Halos feel amazing. They take your shoulder through some big range of motion and they travel well to the golf course. Before a round or even throughout your round, these are awesome, not only for articulating your shoulder joints, but for stretching your chest, biceps, forearms, and wrists. Halos will require you to create extension through your thoracic spine - that part of the spine that your ribs attach to, which mostly sits between your shoulder blades. The flexibility in your shoulders and chest, and the extension in your spine are needed to produce a better shoulder turn into your backswing and in your follow through. Good extension in your mid-back can also help you maintain better posture throughout your swing.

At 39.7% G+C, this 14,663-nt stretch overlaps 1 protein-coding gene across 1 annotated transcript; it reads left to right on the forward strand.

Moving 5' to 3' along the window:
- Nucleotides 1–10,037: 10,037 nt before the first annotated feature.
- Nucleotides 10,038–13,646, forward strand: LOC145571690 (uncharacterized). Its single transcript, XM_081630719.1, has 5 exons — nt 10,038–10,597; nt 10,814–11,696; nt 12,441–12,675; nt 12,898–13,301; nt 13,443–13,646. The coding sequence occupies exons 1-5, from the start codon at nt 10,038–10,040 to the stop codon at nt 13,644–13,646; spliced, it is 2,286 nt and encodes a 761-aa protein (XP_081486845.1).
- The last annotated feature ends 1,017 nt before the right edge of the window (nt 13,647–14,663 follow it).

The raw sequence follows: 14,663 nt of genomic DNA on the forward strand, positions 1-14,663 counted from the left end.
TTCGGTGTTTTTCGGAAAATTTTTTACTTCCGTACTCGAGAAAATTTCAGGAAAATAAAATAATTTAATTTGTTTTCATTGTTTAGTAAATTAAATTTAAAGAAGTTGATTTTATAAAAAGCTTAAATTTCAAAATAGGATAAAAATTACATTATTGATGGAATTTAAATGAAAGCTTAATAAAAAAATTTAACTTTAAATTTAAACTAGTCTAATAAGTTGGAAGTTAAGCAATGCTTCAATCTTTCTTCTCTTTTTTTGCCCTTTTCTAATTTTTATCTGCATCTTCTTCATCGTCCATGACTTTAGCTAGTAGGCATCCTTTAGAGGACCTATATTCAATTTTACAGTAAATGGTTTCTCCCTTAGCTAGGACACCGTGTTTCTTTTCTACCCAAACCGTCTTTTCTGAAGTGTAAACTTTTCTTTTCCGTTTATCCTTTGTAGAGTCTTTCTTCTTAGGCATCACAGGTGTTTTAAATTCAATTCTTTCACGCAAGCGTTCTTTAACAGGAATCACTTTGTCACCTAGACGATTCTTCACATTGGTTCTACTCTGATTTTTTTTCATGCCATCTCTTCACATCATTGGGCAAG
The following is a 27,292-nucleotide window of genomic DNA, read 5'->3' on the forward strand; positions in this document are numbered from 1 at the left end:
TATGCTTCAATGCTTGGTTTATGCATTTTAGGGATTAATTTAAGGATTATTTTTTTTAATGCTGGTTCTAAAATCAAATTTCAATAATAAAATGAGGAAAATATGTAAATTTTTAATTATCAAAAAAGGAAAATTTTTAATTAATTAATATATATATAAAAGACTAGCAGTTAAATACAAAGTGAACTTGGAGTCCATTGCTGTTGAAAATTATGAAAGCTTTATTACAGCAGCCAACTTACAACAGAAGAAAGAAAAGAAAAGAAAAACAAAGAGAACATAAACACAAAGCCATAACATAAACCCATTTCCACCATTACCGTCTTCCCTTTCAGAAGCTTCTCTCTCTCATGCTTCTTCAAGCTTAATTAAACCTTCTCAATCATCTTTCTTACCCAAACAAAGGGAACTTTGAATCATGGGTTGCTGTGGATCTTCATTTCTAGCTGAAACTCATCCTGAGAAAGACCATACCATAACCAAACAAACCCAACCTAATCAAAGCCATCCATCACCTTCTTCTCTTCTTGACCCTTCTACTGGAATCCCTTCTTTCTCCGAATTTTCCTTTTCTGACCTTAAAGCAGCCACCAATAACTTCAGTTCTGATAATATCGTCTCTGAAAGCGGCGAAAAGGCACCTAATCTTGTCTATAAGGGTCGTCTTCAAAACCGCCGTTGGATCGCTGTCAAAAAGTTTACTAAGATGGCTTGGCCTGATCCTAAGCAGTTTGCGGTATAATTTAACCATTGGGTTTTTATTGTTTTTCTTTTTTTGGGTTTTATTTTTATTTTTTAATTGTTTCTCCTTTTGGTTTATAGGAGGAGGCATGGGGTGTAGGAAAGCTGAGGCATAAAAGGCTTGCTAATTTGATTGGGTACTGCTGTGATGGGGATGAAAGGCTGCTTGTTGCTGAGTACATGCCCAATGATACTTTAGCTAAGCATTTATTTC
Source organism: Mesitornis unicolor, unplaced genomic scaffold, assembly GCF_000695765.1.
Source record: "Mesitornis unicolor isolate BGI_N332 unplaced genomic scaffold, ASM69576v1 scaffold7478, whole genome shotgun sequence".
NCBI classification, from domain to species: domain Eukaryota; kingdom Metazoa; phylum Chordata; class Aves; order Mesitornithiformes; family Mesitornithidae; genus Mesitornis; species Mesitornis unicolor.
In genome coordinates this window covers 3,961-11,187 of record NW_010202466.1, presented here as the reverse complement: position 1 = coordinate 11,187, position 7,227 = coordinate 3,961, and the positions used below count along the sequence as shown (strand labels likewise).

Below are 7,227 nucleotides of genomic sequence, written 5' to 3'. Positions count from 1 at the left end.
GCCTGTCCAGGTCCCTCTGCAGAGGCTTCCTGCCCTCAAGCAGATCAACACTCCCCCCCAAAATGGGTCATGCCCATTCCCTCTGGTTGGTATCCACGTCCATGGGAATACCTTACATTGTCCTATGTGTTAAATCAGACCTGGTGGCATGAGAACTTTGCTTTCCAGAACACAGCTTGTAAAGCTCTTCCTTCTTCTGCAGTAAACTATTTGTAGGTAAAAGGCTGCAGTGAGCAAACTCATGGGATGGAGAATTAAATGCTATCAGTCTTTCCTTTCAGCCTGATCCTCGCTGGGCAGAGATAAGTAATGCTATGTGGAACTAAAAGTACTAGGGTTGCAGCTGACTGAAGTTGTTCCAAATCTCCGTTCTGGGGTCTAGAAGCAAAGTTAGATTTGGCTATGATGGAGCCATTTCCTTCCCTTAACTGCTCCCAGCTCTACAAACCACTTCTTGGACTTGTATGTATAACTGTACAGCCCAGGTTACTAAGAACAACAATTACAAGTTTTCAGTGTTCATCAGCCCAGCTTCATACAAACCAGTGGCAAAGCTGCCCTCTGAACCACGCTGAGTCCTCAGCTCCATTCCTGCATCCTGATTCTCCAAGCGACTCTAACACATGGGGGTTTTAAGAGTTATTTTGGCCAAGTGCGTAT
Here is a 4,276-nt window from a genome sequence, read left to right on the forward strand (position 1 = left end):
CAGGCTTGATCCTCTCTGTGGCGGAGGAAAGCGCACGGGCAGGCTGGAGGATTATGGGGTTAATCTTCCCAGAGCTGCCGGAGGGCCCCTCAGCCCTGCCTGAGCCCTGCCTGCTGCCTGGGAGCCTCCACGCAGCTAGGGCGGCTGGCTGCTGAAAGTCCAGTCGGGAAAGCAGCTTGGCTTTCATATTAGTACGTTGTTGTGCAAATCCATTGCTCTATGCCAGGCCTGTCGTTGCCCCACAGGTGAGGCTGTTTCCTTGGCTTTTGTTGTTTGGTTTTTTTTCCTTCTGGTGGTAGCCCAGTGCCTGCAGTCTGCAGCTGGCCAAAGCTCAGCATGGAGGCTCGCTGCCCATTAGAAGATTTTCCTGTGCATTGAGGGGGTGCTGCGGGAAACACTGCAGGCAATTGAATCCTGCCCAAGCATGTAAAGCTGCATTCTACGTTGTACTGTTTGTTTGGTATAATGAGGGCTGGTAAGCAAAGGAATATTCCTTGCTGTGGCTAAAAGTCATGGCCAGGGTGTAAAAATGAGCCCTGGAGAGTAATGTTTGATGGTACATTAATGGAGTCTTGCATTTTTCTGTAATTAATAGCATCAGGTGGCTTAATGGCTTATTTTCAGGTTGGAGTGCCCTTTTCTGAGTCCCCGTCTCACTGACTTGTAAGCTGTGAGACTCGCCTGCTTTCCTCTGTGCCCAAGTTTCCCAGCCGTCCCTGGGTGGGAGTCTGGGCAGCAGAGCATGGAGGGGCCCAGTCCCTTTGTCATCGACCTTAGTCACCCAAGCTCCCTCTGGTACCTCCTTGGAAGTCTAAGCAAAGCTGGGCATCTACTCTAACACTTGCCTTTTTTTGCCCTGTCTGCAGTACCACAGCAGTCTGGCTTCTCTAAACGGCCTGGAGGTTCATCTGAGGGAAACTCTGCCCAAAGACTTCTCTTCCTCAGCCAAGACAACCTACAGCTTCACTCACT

Make sure to keep your lower back stable, so you are not arching your lumbar spine. Like the golf swing, halos take your shoulders through internal and external rotation. If your shoulders and chest are tight/restricted, use a longer club and use a wide grip. A 2-hybrid or 5-wood tends to be the right length for most people. Halos can also be done with a kettlebell, but the circles become much tighter. Remember to keep your head stable.
- Hold a golf club shoulder width apart.
- Move the club around your head in one direction and then reverse and go the other way. Keep alternating sides for the specified number of reps.
- As you rotate the club around your body, your arms will straighten and bend to get the club around.
- Keep your torso and head stable.